In many ways, Mutant Genesis was the peak of the X-Men in the 1990s. It combines the best X-Men writer ever with an artist that many consider the greatest X-Men artist and tells the ultimate story about the team’s most storied adversary. Some good stories come later in the decade, but few can match this one. Uncanny X-Men got a similar reboot around this time. While it’s pretty good, it also has a very different tone from X-Men (Vol. 2), and there isn’t any one story from that book for a new reader to pick up; instead, each issue follows from the one before it. This makes it rather difficult to recommend to a new reader. There are still some excellent issues, but it’s a bit more complicated than X-Men (Vol. 2).

An honorable mention goes to X-Men (Vol. 2) #4-7, by Scott Lobdell, Jim Lee, Art Thibert, Joe Rosas, and Tom Orzechowski, which shines a light on some of Wolverine’s mysterious past and pits the X-Men against Matsuo Tsurayaba and the Hand, as well as Omega Red. Lee’s run as co-writer/artist would last until issue eleven and each issue is worth checking out. The writing doesn’t always rise to the level of Claremont, but the stories are exciting and Lee’s pencils are a treat.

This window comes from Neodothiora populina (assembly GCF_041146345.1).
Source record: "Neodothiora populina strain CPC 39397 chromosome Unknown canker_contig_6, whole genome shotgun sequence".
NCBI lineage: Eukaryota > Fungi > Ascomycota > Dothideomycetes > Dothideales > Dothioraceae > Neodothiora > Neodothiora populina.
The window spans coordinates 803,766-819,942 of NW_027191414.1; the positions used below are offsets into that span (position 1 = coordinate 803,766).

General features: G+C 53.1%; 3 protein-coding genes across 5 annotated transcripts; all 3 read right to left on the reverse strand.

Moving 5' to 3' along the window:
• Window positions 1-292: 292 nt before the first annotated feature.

Fatal Attractions Sees The X-Men Pay A Grievous Price For Defeating Magneto




Release Date

“The Man Who Wasn’t There”

X-Factor #92

Scott Lobdell, Joe Quesada, J.M. DeMatteis, Joe Quesada, Al Milgrom, Cliff van Meter, Glynis Oliver and Richard Starkings

July, 1993

“Back to Front”

X-Force #25

Fabian Nicieza, Greg Capullo, Bob Wiacek, Daniel Green, Paul Ryan, Jimmy Palmiotti, Scott Hanna, Kevin Conrad, Al Milgrom, George Roussos and Chris Eliopoulos